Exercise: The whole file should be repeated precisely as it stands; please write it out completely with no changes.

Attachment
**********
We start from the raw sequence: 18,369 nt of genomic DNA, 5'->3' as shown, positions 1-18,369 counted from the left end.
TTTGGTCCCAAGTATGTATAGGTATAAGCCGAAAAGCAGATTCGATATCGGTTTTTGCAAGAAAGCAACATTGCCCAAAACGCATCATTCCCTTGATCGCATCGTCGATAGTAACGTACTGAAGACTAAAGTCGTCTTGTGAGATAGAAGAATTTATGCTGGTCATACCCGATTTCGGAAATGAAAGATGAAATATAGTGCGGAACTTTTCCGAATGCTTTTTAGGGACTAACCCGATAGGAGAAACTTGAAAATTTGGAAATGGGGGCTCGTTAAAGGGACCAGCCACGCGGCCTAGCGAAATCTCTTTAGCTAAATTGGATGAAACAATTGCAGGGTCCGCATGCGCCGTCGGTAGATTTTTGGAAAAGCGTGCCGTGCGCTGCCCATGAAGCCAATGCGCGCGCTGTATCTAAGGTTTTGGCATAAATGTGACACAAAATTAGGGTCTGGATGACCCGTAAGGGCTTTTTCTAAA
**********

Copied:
We start from the raw sequence: 18,369 nt of genomic DNA, 5'->3' as shown, positions 1-18,369 counted from the left end.
TTTGGTCCCAAGTATGTATAGGTATAAGCCGAAAAGCAGATTCGATATCGGTTTTTGCAAGAAAGCAACATTGCCCAAAACGCATCATTCCCTTGATCGCATCGTCGATAGTAACGTACTGAAGACTAAAGTCGTCTTGTGAGATAGAAGAATTTATGCTGGTCATACCCGATTTCGGAAATGAAAGATGAAATATAGTGCGGAACTTTTCCGAATGCTTTTTAGGGACTAACCCGATAGGAGAAACTTGAAAATTTGGAAATGGGGGCTCGTTAAAGGGACCAGCCACGCGGCCTAGCGAAATCTCTTTAGCTAAATTGGATGAAACAATTGCAGGGTCCGCATGCGCCGTCGGTAGATTTTTGGAAAAGCGTGCCGTGCGCTGCCCATGAAGCCAATGCGCGCGCTGTATCTAAGGTTTTGGCATAAATGTGACACAAAATTAGGGTCTGGATGACCCGTAAGGGCTTTTTCTAAA